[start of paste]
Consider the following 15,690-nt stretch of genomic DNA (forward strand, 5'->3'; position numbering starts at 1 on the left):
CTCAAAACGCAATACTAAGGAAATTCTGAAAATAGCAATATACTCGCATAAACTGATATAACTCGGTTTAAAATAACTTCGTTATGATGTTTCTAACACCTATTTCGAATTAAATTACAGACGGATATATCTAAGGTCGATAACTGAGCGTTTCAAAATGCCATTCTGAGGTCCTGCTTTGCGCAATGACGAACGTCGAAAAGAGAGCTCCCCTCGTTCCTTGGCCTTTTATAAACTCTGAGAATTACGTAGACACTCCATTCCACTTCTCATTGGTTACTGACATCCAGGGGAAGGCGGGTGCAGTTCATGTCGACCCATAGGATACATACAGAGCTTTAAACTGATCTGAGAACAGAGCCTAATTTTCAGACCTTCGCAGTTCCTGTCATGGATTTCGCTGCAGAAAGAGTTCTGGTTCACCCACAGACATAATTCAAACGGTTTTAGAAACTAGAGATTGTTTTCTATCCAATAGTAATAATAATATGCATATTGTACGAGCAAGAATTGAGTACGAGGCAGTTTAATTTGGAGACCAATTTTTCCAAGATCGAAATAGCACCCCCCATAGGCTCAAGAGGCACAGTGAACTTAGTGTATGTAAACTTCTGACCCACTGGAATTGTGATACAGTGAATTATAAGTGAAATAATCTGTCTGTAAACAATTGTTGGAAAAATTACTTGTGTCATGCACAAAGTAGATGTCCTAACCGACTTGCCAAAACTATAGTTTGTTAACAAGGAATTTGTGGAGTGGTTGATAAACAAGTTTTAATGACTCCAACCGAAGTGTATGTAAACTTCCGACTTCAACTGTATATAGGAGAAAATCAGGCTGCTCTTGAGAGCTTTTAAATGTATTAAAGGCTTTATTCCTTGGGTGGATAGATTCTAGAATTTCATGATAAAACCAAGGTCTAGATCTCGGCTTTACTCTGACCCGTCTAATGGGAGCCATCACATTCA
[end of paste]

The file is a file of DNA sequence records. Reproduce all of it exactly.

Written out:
Consider the following 15,690-nt stretch of genomic DNA (forward strand, 5'->3'; position numbering starts at 1 on the left):
CTCAAAACGCAATACTAAGGAAATTCTGAAAATAGCAATATACTCGCATAAACTGATATAACTCGGTTTAAAATAACTTCGTTATGATGTTTCTAACACCTATTTCGAATTAAATTACAGACGGATATATCTAAGGTCGATAACTGAGCGTTTCAAAATGCCATTCTGAGGTCCTGCTTTGCGCAATGACGAACGTCGAAAAGAGAGCTCCCCTCGTTCCTTGGCCTTTTATAAACTCTGAGAATTACGTAGACACTCCATTCCACTTCTCATTGGTTACTGACATCCAGGGGAAGGCGGGTGCAGTTCATGTCGACCCATAGGATACATACAGAGCTTTAAACTGATCTGAGAACAGAGCCTAATTTTCAGACCTTCGCAGTTCCTGTCATGGATTTCGCTGCAGAAAGAGTTCTGGTTCACCCACAGACATAATTCAAACGGTTTTAGAAACTAGAGATTGTTTTCTATCCAATAGTAATAATAATATGCATATTGTACGAGCAAGAATTGAGTACGAGGCAGTTTAATTTGGAGACCAATTTTTCCAAGATCGAAATAGCACCCCCCATAGGCTCAAGAGGCACAGTGAACTTAGTGTATGTAAACTTCTGACCCACTGGAATTGTGATACAGTGAATTATAAGTGAAATAATCTGTCTGTAAACAATTGTTGGAAAAATTACTTGTGTCATGCACAAAGTAGATGTCCTAACCGACTTGCCAAAACTATAGTTTGTTAACAAGGAATTTGTGGAGTGGTTGATAAACAAGTTTTAATGACTCCAACCGAAGTGTATGTAAACTTCCGACTTCAACTGTATATAGGAGAAAATCAGGCTGCTCTTGAGAGCTTTTAAATGTATTAAAGGCTTTATTCCTTGGGTGGATAGATTCTAGAATTTCATGATAAAACCAAGGTCTAGATCTCGGCTTTACTCTGACCCGTCTAATGGGAGCCATCACATTCA